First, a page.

I started several layouts as a boy, but now that I'm retired, I'm getting back into trains. My favorite engines through all those years have been the NYC "Hudson" 4-6-4, and the PRR GG-1. Not having the space or money to model New York City and its environs, I needed to create a fictitious line that both would share. Since I would have to model a small town, the answer was a fictitious shared main line in the Pennsylvania - New York border area, with a short line that served the area, having an interchange into the shared mainline. For a short distance through town, the short line and the mainline share some track, with the main line going double track outside of town and the short line skirting the edge of town and serving the two industries, a canning company and a dairy. All this is being done in HO on a table that is 5 1/4 by 8. One major difference between my town and most of the railroads shown in magazines and internet is that I wanted places to live for my townspeople who work in the stores and factories, I have 11 houses and an apartment house crammed into this little town. Naturally, when the PRR passenger and the NYC freight are not running through town, they are "hiding out" on the double track mainline outside of town. If I can get an extra 4' by 4' piece on the end, I can create a vision barrier so those two trains can really hide out. I have two small sidings where the short line passenger and freight trains can rest between trips. The time is mid 1950's, allowing my short line to use steam and diesel. I have neither the skill nor the inclination to wire catenary for the GG-1, so that has to be supplied by the mind of the viewer. If any of you saw the stuff I put in my initial comments when I joined Model Railroader online, you know I'm talking about the Pennsylvania - New York Border railroad, nicknamed the Penny Line. I will be the sole operator (unless I can get my grandsons interested as they were when they were little), so operating sessions will probably last 10 - 20 minutes. Track work is primarily Bachmann EZ-Track, using blocks controlled by Atlas Selectors (can't afford DCC). Scenery, other than structures, is non-existent at this point. I guess that means that, in spite of using HO scale, they're really toy trains. I'd like to replace all this with N scale, which I think my eyes can handle, but my hands might be getting too shaky to do it; then there's the cost factor to replace the hundreds of dollars already invested.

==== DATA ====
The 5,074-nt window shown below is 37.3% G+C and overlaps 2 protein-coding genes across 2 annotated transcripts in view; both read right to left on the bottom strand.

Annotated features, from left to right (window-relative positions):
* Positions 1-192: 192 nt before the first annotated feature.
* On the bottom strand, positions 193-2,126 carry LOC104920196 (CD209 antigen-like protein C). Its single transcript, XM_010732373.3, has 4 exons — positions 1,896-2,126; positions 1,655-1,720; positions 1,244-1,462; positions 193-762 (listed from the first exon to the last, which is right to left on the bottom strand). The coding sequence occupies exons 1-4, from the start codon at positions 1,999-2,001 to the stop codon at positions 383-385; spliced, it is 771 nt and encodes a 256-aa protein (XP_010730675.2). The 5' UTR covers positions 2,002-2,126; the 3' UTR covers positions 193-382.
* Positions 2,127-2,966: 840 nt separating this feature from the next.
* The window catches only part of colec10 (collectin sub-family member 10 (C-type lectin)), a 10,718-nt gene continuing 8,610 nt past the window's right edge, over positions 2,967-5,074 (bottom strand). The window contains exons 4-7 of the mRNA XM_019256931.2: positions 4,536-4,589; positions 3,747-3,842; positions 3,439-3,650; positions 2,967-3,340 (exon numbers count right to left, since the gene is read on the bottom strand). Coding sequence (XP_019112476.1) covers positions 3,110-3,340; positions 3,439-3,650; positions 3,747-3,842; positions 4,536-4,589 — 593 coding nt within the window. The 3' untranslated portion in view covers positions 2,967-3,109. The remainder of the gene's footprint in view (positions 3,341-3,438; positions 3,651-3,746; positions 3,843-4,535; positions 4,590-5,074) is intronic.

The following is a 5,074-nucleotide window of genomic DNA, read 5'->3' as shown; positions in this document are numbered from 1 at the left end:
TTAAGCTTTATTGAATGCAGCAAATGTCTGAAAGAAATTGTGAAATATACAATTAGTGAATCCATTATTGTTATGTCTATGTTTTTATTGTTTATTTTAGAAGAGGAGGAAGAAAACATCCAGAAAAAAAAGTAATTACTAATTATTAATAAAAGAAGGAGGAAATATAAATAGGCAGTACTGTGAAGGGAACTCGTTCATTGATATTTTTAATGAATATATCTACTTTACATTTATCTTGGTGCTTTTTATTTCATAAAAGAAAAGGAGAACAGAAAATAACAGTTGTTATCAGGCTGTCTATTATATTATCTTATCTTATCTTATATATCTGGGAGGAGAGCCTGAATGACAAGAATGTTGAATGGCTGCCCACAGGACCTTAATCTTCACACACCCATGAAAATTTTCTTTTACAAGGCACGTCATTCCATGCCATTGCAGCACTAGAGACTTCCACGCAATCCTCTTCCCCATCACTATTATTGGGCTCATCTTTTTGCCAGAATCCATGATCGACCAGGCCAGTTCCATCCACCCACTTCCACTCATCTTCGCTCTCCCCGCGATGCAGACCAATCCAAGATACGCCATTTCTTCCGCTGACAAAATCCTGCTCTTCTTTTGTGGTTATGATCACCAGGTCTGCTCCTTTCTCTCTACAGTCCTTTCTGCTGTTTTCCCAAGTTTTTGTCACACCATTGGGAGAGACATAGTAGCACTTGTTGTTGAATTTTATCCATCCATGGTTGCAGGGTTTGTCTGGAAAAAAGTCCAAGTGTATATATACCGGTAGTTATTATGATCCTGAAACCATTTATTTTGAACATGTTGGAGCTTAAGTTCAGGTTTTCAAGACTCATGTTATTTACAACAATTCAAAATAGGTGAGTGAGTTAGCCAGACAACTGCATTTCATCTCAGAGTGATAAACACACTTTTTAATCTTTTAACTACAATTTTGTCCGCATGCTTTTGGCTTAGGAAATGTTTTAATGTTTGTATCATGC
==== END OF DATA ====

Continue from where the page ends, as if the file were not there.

6. Larry Fries

    Lighting use multi color LED string 5 meter long that are dimiable to highlight zones/area. Low red + low yellow + medium blue for sunrise Medium red + low yellow + low blue for sunset Medium yellow + high blue + medium white for Daylight Low red +high blue + low white for night put green + blue + yellow LED in buildings

  7. Russ 🚂 lyman

    Sixty-six and starting layout after fifty years of everything being boxed up. Steam in the eighteen hundreds is my passion

  8. David

    A theme. I suggest that, if possible, one visits as many other model railroads as possible. It took me many tries, and half finished railroads, before I discovered that I like small railroads, preferably narrow gauge, with meandering track, and well worn equipment. Sure arrow straight mainlines with 50 car trains are impressive, but that isn't want I like to watch, nor what I like to model. I could have saved a lot of time and money had I discovered this sooner. Instead I kept trying to replicate the class one model railroads I saw in magazines.

  9. Dennis Austin

    This is an interesting discussion. I settled on the turn of the century Morenci Southern Railway to model. A narrow gauge mining railroad running 14 miles up a mountain in Arizona. Supplies, and coal run up the mountain to mines, a large company store and a smelter at the top. Large copper ingots run down the mountain It was also a tourist railroad in those days. A hand full of engines and cars. Standard gauge on one end, and what is called "baby" gauge up on the mountain with a spider web of tracks with little Porters and mine cars. The Morenci Southern was nicknamed "The Corkscrew to America." There was a series of trestles creating loops across a ravine that allowed the railroad to climb up the mountain. The loops are what makes the railroad unique. Unfortunately my space to have my model railroad in is unusual in its floor design. I just couldn't find a way to include the loops in the space I had. I am still working in the same copper mining theme in narrow gauge. The current layout is a mountain climbing layout with the loops. I might still use the Morenci Southern Railway name. My favorite themed narrow gauge model railroad is David Meek's Thunder Mesa Mining Company.

  10. Bob

    I've been working on a "basement" room layout for some time, (12x20 feet -- HO scale -- "G" shaped with a helix to a lower lever return loop and storage tracks. As a theme, it is supposed to represent the 6 actual miles never built between the CP Penticton sub (which ended at Osoyoos, BC) and the GN Coquihalla run to Princeton, BC (which deviated from its northward journey at Oroville, WA.) The two lines were actually only 6 miles apart at water-level on the Okanagan River. That's the theme: an interchange line between two major carriers at the start of the 1960's. But as I age, I am gaining interest in scratch building structures and switching operations -- and am wondering if I ought to 'shorten' the layout to a switching area with "off-layout-staging"? This would allow me more energy and less guilt over spending inordinate amounts of time either cleaning track OR building better structures. My "if only's ..." are growing longer than my anticipated life-span (and I hope to make the three-digit mark, but who knows!).